Have you ever tried a new diet and eventually gave up on it all together? Have you perhaps done this over and over again? I know I have!
In the land of diet culture we live in a world of all or nothing, black and white. The problem with ‘all or nothing’ is that it’s exactly that. ALL or NOTHING. Unfortunately, the ALL period doesn’t usually last very long and we’re then left wondering what defect we possess that makes us unable to sustain something that is ‘good for us’?
Firstly. You’re not defective. There are several reasons why we don’t sustain these health changes long term. It happens to 97% of us and so we really need to let go of self blame. The reasons could be anything from bad timing to your goals not being focused on your values to your body simply saying “enough is enough” .
It could also be as simple as taking too much on at once and setting unrealistic goals that sound great in theory but are just plain depressing when we put them into action.
We all have busy lives. Some of us have no children but busy careers, some of us have several children and some of us have busy careers AND children.
We all have different budgets. I’ve worked with people who are living off 25-50$ a week as a budget for groceries. I have so much respect for those people who are just doing their best despite their hardships.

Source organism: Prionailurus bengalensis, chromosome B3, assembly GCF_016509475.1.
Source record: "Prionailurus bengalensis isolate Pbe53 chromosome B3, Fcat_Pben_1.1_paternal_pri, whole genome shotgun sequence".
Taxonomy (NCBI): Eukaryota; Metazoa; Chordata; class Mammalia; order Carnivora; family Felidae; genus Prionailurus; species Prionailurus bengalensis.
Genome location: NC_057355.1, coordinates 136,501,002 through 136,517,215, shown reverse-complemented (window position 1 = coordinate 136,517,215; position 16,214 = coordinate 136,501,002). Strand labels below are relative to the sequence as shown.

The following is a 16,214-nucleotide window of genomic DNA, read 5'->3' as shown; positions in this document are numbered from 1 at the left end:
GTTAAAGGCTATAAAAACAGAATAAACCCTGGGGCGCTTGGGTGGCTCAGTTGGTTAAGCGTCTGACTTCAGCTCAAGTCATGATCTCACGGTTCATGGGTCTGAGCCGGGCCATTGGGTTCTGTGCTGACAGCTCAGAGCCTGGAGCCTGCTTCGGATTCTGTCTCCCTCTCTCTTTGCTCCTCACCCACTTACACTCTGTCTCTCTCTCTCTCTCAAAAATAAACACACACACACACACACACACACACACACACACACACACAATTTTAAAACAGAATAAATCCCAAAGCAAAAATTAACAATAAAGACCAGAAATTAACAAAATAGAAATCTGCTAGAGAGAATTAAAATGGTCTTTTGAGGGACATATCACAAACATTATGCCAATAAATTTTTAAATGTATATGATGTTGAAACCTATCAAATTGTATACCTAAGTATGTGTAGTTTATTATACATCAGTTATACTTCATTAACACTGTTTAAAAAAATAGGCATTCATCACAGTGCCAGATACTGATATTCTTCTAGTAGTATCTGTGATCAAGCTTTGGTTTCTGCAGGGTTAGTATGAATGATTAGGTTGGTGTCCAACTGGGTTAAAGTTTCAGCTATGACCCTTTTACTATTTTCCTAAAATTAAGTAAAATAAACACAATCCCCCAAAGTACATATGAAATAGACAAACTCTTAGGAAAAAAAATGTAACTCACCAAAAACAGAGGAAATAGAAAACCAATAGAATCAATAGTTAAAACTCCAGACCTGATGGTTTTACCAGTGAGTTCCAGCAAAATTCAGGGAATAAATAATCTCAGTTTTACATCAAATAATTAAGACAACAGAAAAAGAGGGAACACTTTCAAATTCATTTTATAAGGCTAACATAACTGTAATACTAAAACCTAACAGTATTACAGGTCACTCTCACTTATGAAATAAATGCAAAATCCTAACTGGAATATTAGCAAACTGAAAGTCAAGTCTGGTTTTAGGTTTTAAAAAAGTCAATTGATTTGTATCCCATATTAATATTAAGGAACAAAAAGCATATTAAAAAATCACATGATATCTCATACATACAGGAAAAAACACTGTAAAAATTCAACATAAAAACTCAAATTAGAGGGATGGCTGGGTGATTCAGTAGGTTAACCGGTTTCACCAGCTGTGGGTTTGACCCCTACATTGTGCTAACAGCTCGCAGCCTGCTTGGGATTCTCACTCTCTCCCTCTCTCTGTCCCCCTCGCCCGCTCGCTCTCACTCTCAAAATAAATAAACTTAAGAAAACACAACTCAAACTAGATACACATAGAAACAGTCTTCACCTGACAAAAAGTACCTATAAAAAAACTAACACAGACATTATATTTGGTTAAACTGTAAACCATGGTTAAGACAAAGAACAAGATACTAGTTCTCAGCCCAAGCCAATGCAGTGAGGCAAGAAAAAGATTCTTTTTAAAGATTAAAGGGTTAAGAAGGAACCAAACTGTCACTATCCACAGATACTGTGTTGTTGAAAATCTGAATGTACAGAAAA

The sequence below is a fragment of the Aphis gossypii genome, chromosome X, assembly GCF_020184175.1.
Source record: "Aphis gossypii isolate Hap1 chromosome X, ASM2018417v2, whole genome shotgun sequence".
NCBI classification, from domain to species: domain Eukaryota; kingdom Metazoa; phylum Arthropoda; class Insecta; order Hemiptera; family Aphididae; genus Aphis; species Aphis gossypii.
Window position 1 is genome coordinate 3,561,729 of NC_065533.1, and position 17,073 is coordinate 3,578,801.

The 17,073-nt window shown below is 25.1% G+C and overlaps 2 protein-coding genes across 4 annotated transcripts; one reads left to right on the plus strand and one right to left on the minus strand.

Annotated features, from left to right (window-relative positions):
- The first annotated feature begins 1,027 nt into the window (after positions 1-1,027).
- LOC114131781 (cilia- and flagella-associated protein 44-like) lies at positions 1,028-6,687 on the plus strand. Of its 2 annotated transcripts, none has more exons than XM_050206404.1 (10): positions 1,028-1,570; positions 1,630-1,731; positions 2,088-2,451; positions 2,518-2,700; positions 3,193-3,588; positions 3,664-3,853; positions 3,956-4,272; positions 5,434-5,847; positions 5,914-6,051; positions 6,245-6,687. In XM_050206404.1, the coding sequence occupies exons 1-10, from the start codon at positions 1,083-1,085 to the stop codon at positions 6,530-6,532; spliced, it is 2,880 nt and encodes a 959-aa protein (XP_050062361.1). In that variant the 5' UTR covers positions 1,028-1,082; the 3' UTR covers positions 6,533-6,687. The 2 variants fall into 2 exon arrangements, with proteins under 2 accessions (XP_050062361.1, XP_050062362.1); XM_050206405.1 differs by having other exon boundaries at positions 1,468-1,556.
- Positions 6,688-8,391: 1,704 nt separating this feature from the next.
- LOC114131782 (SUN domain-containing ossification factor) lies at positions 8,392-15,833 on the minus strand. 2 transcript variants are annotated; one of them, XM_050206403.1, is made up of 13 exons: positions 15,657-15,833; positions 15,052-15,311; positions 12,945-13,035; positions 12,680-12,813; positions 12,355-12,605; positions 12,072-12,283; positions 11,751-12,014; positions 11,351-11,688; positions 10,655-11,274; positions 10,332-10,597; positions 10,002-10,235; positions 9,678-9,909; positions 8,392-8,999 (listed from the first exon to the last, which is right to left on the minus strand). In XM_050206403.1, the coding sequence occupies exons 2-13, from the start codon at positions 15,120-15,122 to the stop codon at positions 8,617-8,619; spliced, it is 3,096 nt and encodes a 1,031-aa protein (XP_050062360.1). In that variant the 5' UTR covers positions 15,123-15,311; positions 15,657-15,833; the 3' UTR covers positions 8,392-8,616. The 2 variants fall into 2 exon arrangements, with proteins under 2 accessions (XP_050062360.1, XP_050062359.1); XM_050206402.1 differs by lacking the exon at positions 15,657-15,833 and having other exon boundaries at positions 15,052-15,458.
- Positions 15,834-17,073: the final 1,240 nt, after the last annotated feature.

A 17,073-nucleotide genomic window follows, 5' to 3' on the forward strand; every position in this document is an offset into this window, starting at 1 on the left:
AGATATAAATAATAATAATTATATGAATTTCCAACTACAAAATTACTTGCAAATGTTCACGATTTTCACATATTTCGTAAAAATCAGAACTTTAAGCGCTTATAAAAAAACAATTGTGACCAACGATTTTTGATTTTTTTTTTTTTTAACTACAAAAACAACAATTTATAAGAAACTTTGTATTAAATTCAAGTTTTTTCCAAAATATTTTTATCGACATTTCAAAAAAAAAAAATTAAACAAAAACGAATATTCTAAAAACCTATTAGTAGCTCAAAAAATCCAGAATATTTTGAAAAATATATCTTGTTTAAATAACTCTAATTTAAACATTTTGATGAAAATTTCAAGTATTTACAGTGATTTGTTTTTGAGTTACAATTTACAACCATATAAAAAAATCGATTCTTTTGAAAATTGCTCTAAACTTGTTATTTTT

We all have different things going on in our lives. Some of us are fighting burnout or depression. Some of us might be fighting illness or disease. Some of us might be wheelchair bound or unable to just ‘go for a run’. Some of us are depressed, are anxious or – like many of us. Just plain tired.
My point is. This blanket approach to health that is advertised in social media, through diet culture, or even your health practitioner isn’t going to work for most of us. And by assuming so – we’re setting ourselves up for guilt, shame and an overall let down.
Instead, I encourage you to do only one thing: The best you can. Right here, with what you’ve got.
That’s going to look different for everyone. For some, sure it might be making significant changes to their diet or exercise. For others, it could simply be drinking an extra glass of water, calling or friend or giving yourself permission to just rest.
It could just be doing 1% more this week than you did last week. And that’s ok. In fact, it’s more than ok. Small achievable changes are the sustainable ones.
The law of inertia states that it’s difficult to move from a stationary position. The same goes for us when it comes to change. When 'everything we need to do to be healthy' all feel like too much. We experience ‘paralysis by analysis’ and often do nothing at all. Instead, taking just one small step to take care of yourself can begin to get things moving and rolling again and is much more likely to set us up for success.
You do the best you can, and I will do what’s best for me. We got this.